These are the three skills younger managers are better at

24 April 2018 -

Young manager skillsMillennial managers are increasingly filling senior decision-making positions. Insights reveal three unique qualities driving young managers to shape the future of industry

Jermaine Haughton

1. Self-improvement

Compared with just 84% of Baby Boomers (those born 1946 – 1964) and 81% of Generation Xers (those born between 1961 – 1979), a study from the Pew Research Center shows that 94% of millennials (individuals born after 1980) commit to personal improvement.

Furthermore, young professionals are more willing to learn new skills and apply their training at work than past generations. Researchers from the Society for Industrial and Organizational Psychology studied 290 employees of the oil and gas organisation at the end of technical training courses and found younger workers had higher levels of motivation, greater levels of proactivity, and greater conscientiousness than members of the previous generation.

Employee self-improvement enables companies to stay up-to-date with the latest industry trends and challenges, and operate at peak performance. Improving soft skills alone is worth an estimated £88bn to the UK economy, according to the Value of soft skills to the economy study, led by Development Economics and backed by employers such as McDonald’s and Barclays.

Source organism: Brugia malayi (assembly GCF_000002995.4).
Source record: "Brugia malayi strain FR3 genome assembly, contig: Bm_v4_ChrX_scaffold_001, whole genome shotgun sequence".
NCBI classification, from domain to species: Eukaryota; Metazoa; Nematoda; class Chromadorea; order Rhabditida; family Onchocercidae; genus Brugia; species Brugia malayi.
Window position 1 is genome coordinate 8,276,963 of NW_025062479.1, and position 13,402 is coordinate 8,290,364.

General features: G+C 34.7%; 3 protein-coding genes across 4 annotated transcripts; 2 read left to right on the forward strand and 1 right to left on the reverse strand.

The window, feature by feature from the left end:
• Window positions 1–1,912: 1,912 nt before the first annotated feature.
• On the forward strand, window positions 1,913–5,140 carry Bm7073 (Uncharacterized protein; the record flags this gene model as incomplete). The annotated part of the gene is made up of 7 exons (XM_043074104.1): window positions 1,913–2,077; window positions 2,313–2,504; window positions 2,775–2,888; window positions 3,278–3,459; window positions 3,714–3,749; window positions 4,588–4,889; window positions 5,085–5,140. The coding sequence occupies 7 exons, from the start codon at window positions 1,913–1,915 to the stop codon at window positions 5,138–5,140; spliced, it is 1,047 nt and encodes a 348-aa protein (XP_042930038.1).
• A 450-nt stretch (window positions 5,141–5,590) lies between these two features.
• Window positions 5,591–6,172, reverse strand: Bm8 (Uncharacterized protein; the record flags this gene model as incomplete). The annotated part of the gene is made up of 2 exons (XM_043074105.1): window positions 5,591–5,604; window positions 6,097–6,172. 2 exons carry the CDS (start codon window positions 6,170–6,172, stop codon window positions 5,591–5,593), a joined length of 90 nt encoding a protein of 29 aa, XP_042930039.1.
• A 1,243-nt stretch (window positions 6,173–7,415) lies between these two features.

2. Professional generosity

A research team led by personality expert Professor Brent Roberts found narcissism has been declining among young people since the 1990s, with generosity growing. Published in the journal Psychological Science, students who attended three American universities during the last three decades were surveyed using the Narcissism Personality Inventory. It looks for signs of vanity, entitlement and leadership by asking people to choose between 40 pairs of self-descriptive items, which vary from narcissistic (e.g. I am the best) to humble (e.g. I need to improve in this area).

3. Flexibility

Flexibility is one of the most important factors young people prioritise when applying to jobs, and one-fifth (22%) of millennials say they are even willing to work more hours for flexible employers, according to Deloitte. Equally, a third (34%) of young workers say they have left a job because the employer did not provide flexibility.

The wide-availability of email, cloud systems and intranet technology during education has led many millennials to prefer setting their own hours and complete tasks in the way that works best for them.

This means today’s young managers can adapt their management style and working options to tailor support to the specific needs of employees. This paves the way for a diverse workforce that respects individuality and gets results.

Image: Shutterstock

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